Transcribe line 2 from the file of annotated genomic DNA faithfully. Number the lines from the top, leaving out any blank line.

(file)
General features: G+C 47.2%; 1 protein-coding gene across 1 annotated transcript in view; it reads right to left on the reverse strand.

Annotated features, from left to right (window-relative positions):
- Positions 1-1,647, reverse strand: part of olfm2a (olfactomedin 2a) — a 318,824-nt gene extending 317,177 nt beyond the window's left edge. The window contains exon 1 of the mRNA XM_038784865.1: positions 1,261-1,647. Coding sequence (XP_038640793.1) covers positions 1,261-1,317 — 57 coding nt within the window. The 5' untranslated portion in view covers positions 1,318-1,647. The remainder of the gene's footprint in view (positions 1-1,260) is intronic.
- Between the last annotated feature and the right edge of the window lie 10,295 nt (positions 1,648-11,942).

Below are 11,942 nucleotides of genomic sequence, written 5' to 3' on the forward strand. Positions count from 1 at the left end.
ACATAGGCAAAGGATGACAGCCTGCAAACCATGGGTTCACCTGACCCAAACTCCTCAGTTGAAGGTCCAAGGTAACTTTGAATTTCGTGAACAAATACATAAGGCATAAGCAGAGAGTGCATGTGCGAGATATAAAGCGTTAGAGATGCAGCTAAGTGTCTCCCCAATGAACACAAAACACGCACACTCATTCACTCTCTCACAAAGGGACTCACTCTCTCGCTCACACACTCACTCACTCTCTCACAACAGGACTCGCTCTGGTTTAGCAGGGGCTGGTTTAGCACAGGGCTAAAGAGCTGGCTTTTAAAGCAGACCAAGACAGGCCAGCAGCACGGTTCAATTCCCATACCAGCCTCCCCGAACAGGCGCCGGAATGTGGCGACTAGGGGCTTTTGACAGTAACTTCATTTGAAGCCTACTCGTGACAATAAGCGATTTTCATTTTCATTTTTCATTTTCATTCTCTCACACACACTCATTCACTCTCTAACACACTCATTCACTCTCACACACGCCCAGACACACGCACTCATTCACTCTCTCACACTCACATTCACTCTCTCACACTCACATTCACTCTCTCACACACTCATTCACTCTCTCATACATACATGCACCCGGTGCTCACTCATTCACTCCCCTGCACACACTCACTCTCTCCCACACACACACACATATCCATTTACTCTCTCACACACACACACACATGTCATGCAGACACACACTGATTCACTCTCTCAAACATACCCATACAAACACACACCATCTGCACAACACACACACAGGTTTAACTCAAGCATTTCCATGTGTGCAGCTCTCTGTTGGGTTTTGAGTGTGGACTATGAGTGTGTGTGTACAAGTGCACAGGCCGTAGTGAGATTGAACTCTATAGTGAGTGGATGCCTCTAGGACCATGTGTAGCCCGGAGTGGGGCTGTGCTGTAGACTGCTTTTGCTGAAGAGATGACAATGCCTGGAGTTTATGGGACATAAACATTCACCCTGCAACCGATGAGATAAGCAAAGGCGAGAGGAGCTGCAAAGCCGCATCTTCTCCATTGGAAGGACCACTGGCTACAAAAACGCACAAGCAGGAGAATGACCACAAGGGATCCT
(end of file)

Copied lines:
Annotated features, from left to right (window-relative positions):